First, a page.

West Texas Intermediate crude extended losses on Wednesday and fell to the lowest since July 1 after the American Petroleum Institute reported on Tuesday that U.S. crude oil supplies rose last week, a fifth consecutive gain, and on expectations that the Energy Information Administration will confirm the build on Wednesday. Disappointing employment data released on Tuesday raised concerns over oils demand prospects in the worlds biggest consumer, while speculations that the Federal Reserve will refrain from tapering its monetary stimulus until 2014 and a weak dollar limited losses.
On the New York Mercantile Exchange, WTI crude for delivery in December fell by 0.33% to 97.98 per barrel at 6:53 GMT. Prices plunged to a session low of $97.74, the lowest since July 1, while days high stood at $98.28 per barrel. The American benchmark retreated by 1.3% on Tuesday and extended its weekly decline to over 2.8% after it lost 2.7% in the preceding two five-day periods.
Meanwhile on the ICE, Brent futures for December settlement slipped 0.17% to $109.78 per barrel at 6:53 GMT. Prices held in range between days high and low of $110.06 and $109.62 a barrel respectively. The European benchmark rose by 0.2% on Tuesday but extended its weekly decline to over 0.2% on Wednesday. Brents premium to WTI rose to $12, the most since April.
Oil prices extended their decline after the industry-funded American Petroleum Institute reported yesterday that U.S. crude oil reserves rose by 3 million barrels last week, a fifth consecutive weekly gain. Motor gasoline supplies fell by 510 000 barrels last week, the organization reported, while distillate fuel inventories rose by 815 000 barrels. However, APIs statistics are considered as less reliable than those provided by the Energy Information Administration as they are based on voluntary information from operators of refineries, pipelines and bulk terminals.
According to a weekly Bloomberg survey of analysts, the EIA will likely confirm the 3 million barrels increase in U.S. crude inventories. The report is also expected to show that motor gasoline supplies fell by 1 million barrels, while distillate fuel inventories dropped by 1.8 million. Refineries are expected to have operated at 86.45% of their operable capacity, up from the preceding weeks 86.2%.
The Energy Information Administration said in its delayed report on Monday that U.S. crude oil inventories rose by 4.0 million barrels in the week ended October 11, reaching the highest level in three months at 374.5 million barrels. Motor gasoline stockpiles fell by 2.6 million barrels but remained above the upper range for this time of the year. Distillate fuel supplies decreased by 1.8 million barrels and remained near the lower limit of the average range but underperformed projections for a 2 million drop.
Inventories at Cushing, Oklahoma, the biggest U.S. storage hub and delivery point for NYMEX-traded contracts rose by 366 000 barrels to 33 million, the first increase since July.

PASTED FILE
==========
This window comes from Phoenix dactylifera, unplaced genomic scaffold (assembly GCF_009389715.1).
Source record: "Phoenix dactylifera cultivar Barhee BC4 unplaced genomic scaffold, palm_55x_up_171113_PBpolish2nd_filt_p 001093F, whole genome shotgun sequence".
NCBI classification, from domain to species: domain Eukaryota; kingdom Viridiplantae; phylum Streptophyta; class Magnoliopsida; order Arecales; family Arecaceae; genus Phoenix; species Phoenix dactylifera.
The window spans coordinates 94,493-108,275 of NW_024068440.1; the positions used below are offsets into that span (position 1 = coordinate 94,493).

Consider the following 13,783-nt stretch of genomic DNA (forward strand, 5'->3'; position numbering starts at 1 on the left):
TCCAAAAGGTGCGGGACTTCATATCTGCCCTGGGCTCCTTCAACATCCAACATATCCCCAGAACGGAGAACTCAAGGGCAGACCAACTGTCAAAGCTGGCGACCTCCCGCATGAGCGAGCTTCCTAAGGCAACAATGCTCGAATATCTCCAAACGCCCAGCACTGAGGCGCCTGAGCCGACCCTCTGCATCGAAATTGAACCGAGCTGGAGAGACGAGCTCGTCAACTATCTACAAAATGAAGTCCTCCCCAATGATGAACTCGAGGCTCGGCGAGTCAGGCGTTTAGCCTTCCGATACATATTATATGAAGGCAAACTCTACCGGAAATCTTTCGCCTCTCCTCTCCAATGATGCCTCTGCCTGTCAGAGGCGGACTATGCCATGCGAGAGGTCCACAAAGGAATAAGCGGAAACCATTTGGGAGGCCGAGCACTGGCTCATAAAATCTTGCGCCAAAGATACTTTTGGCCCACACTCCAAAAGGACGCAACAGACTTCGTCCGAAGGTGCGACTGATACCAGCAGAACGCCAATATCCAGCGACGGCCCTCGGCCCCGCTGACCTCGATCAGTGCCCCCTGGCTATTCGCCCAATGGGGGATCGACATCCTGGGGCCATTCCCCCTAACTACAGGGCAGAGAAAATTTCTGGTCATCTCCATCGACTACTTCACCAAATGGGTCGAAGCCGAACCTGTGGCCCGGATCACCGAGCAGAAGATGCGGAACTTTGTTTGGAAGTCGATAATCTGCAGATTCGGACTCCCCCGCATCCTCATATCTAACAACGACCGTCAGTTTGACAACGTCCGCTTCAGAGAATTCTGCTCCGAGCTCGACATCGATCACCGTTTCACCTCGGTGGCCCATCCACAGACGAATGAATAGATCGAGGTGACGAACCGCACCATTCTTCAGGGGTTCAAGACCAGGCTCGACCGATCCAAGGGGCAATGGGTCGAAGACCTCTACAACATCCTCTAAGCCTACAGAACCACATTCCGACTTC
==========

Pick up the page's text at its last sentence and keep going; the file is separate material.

Oil reserves in China, the worlds second biggest consumer, rose to the highest in September since January 2010, official data showed.
Also fanning negative sentiment, the U.S. Labor Department reported that the U.S. economy added less jobs in September than the previous month, raising concern over demand prospects in the worlds top consumer. The government agency reported that U.S. non-farm payrolls rose by 148 000 in September, sharply underperforming a median forecast of 93 economists surveyed by Bloomberg for a 180 000 surge. August’s reading received an upward revision to 193 000 payrolls from initially estimated at 169 000, signalling that the U.S. labor market lost momentum prior to the 16-day government shutdown.
The U.S. unemployment rate, based on a separate Labor Department survey of households, fell by 0.1% to 7.2% in September, beating expectations to remain flat. However, the participation rate, which measures the number of people who are either employed or are actively looking for work, remained the lowest since August 1978 at 63.2%, indicating that the fall in the unemployment rate was based on people who stopped searching for a job.
Also pressuring oil prices, Libyas National Oil Corp. said that the countrys oil output has steadied at around 600 000 barrels per day during the last month as the government makes progress in ending protests that shut most of the nations oilfields and export terminals. Libyas oil production fell to a tenth of its 1.6 million bpd capacity in the beginning of September.
Although the downbeat employment data curbed oils demand prospects, it also added to broad expectations that the Federal Reserve will refrain from trimming its monetary stimulus before 2014, benefiting raw materials. The disappointing payrolls included information for a pay period prior to the 16-day government shutdown in October, which will make policy makers wait for reliable and revised data for some time.
ANZ analysts wrote in a note: “There is also likely to be added volatility over the next few months, given hiring by some firms was likely to be delayed due to the fiscal uncertainty. In such an environment the Fed is likely to keep the foot firmly on the gas pedal with tapering a 2014 story.”
The Labor Departments disappointing numbers sent the U.S. dollar falling to multi-month lows, allowing dollar-denominated commodities to gain positions. The U.S. dollar index, which measures the greenbacks performance against six major peers, traded at 79.34 at 6:48 GMT, up 0.06% on the day. Prices fell to a near 9-month low of 79.19 earlier in the session, while days high stood at 79.35. The December contract shed almost 0.6% on Tuesday, extending its weekly decline to over 0.4%. Weakening of the greenback makes dollar-priced raw material cheaper for foreign currency holders and boosts their appeal as an alternative investment.